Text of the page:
Renee Olstead has come a long way since she first startled jazz fans in 2003 with the stunning maturity of her singing. There’s nothing unusual about artistic growth in a performer, of course, but what makes Olstead’s progress so remarkable is that she is only 16.
Her appearance before a packed house at the elegant Vibrato Grill & Jazz in Bel-Air on Wednesday was the offering of a rapidly maturing singer. Clearly benefiting from working with such established music figures as producers David Foster (who sang and played a number with her) and Bobby Colomby and trumpeter Chris Botti (she solos on Botti’s latest album), Olstead has dramatically increased her stylistic range in the last three years.
Working with a talented young ensemble, she sang tunes from her first album, added some she wrote with Foster and spiced the program with several romping blues numbers. What was most convincing, however, was not so much the variety of the material but Olstead’s skill at adapting to the differing songs.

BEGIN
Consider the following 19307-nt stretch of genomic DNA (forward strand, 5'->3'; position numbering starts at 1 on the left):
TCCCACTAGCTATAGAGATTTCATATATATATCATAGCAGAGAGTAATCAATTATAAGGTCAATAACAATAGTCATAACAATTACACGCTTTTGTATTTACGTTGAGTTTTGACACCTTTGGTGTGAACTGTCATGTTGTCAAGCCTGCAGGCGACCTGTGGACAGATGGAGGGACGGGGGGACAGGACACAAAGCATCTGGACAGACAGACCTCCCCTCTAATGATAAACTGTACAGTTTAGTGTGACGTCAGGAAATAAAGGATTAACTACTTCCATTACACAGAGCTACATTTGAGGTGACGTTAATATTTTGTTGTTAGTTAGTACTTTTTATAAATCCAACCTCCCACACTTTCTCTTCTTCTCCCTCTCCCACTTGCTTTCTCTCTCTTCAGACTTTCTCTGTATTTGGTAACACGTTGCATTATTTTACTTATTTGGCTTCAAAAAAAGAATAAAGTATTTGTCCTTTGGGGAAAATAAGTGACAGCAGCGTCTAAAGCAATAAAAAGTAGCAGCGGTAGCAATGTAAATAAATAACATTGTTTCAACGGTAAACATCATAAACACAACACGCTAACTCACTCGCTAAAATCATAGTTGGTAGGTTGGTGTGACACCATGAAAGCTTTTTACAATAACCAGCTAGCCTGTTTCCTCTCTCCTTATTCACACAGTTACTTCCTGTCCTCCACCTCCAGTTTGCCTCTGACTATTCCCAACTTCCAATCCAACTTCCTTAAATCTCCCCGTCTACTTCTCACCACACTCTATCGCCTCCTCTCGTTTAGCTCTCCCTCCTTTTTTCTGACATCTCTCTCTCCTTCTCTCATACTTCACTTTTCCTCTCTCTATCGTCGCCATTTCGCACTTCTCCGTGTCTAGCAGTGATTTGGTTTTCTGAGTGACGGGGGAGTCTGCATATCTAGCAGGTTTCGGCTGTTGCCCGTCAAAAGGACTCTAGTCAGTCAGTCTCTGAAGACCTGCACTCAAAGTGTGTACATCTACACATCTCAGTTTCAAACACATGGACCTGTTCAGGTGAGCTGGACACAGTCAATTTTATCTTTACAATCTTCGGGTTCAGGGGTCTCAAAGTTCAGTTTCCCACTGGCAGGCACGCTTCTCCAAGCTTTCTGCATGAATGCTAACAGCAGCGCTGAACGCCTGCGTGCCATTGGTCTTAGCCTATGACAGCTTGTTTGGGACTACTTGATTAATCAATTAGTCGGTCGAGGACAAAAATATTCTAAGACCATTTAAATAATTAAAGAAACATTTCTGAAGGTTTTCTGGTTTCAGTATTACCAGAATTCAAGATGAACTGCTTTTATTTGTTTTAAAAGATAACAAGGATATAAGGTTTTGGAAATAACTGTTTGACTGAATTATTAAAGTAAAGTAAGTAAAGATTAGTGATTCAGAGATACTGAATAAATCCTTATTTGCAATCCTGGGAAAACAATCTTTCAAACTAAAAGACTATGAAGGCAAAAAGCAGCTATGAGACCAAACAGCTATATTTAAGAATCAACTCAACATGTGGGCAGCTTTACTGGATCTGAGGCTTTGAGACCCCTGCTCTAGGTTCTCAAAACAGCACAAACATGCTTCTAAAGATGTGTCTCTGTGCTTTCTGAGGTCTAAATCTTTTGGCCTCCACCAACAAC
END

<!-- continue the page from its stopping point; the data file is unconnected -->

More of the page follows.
Her ballads were particularly entrancing. On “Skylark,” for example, her vocal emphasis reached from whisper-soft intimacy to open-throated passion. More rhythmic numbers -- “Is You Is or Is You Ain’t My Baby?,” “What a Little Moonlight Can Do,” “Alright, Okay, You Win” -- were driven by Olstead’s briskly swinging phrasing. And her song selection was broad enough to include Bill Withers’ 1971 R&B; hit “Ain’t No Sunshine.”
The question that always arises with extremely young performers is how they will evolve from the bubble of precocity into the complex world of maturity. Olstead has had the vocal instrument of an adult for several years. She is displaying convincing signs of bringing a similarly grown-up perspective to her lyric readings.
Her renderings of “Stormy Weather” and “A Sunday Kind of Love” revealed a growth beyond the cuteness of a pubescent teen singing a love song, reaching instead close to the realm of ageless balladry.
And that’s a good sign for the future of this talented young woman.